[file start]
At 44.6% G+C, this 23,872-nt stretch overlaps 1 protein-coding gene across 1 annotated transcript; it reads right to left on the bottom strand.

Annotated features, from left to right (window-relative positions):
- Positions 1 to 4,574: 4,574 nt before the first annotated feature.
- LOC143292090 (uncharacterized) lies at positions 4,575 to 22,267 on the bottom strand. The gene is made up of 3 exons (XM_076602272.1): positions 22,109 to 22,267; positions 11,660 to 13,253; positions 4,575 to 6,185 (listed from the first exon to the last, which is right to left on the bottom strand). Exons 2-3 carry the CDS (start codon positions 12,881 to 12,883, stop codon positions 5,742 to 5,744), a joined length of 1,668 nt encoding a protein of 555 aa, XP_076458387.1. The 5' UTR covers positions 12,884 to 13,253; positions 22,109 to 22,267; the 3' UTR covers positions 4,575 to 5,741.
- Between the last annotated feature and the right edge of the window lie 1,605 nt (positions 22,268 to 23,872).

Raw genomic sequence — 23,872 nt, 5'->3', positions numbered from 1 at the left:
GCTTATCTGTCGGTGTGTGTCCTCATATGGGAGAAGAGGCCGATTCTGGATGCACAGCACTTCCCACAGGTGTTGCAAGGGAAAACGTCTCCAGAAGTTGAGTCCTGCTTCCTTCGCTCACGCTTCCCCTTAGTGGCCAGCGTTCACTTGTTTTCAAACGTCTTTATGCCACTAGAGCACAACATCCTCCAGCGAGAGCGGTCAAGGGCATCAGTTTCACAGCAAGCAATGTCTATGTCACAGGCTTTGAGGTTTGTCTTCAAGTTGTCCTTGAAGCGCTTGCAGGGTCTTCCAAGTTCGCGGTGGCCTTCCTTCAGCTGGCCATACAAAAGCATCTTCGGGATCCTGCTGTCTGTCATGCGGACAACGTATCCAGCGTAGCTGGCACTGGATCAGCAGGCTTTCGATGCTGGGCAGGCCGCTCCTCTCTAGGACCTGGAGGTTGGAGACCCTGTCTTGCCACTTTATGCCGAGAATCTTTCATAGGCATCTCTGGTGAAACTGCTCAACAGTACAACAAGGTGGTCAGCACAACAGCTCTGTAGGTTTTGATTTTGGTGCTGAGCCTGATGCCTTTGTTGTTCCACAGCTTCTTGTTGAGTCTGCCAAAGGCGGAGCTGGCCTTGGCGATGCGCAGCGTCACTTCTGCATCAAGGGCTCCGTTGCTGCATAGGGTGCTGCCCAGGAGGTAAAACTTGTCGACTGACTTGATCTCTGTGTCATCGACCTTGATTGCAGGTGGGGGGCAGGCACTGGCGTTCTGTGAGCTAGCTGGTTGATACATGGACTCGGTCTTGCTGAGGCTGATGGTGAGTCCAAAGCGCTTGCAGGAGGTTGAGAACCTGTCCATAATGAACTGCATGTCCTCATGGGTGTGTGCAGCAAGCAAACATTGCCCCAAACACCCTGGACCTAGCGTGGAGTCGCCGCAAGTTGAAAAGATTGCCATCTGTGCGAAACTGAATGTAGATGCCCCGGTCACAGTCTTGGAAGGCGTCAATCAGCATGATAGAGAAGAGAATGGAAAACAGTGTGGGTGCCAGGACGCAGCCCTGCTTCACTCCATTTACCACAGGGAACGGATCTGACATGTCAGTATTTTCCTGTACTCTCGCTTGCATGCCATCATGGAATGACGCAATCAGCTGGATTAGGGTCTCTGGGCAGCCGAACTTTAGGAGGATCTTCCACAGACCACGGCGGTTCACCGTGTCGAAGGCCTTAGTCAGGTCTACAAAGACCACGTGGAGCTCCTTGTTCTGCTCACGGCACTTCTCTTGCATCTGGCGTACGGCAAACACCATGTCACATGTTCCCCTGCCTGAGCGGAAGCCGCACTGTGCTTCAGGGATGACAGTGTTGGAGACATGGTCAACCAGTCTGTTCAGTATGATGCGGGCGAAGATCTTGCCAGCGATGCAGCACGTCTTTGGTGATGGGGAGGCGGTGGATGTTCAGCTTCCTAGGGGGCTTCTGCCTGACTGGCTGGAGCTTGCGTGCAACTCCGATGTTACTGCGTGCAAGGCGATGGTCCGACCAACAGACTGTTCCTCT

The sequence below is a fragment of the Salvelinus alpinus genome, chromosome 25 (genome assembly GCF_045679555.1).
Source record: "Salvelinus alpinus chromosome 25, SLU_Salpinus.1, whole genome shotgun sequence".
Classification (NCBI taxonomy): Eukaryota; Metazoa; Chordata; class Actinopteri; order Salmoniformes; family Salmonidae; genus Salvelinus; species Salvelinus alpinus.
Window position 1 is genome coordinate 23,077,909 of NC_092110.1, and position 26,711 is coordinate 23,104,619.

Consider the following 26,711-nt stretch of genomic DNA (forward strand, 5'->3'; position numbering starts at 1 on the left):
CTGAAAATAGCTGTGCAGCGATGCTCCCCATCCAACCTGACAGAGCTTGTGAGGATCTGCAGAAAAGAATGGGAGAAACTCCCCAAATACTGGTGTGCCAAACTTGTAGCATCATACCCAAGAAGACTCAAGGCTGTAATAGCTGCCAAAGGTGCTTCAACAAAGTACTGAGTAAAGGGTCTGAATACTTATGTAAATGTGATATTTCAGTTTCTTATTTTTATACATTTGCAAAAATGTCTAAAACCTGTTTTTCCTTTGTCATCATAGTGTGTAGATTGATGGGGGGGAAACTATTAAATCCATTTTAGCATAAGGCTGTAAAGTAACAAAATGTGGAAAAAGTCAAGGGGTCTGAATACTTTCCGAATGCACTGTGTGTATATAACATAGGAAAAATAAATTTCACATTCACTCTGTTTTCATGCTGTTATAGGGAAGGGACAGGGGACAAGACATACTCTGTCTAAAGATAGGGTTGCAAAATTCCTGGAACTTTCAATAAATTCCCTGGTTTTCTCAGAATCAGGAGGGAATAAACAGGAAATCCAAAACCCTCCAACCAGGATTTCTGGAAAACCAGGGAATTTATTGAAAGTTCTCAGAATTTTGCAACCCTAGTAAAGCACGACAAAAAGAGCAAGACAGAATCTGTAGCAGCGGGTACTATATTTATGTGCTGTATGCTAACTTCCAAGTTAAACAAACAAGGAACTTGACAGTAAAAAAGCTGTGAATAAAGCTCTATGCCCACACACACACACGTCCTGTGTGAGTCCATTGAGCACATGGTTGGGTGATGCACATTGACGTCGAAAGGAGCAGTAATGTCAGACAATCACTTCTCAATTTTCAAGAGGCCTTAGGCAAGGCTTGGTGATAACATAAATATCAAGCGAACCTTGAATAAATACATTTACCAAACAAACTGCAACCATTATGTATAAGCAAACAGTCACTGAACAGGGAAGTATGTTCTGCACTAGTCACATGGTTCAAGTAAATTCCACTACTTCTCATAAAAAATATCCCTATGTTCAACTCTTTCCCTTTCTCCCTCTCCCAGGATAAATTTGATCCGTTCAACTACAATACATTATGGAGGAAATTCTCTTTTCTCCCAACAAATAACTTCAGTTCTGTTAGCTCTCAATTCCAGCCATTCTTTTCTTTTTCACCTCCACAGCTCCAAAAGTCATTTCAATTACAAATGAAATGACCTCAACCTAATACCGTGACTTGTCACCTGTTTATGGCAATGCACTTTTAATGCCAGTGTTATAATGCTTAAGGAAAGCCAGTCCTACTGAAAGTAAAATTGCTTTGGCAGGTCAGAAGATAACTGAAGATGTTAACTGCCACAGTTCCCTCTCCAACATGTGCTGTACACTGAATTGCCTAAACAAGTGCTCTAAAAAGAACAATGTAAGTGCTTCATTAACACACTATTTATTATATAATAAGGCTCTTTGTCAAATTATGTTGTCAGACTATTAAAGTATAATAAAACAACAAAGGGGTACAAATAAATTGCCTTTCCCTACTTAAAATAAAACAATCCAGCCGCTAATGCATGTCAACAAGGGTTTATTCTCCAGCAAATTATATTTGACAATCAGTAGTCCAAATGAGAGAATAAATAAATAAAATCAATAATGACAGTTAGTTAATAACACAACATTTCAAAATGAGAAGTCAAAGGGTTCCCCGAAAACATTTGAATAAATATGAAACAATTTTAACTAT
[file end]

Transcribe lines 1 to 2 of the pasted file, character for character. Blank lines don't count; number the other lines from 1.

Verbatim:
At 44.6% G+C, this 23,872-nt stretch overlaps 1 protein-coding gene across 1 annotated transcript; it reads right to left on the bottom strand.

Annotated features, from left to right (window-relative positions):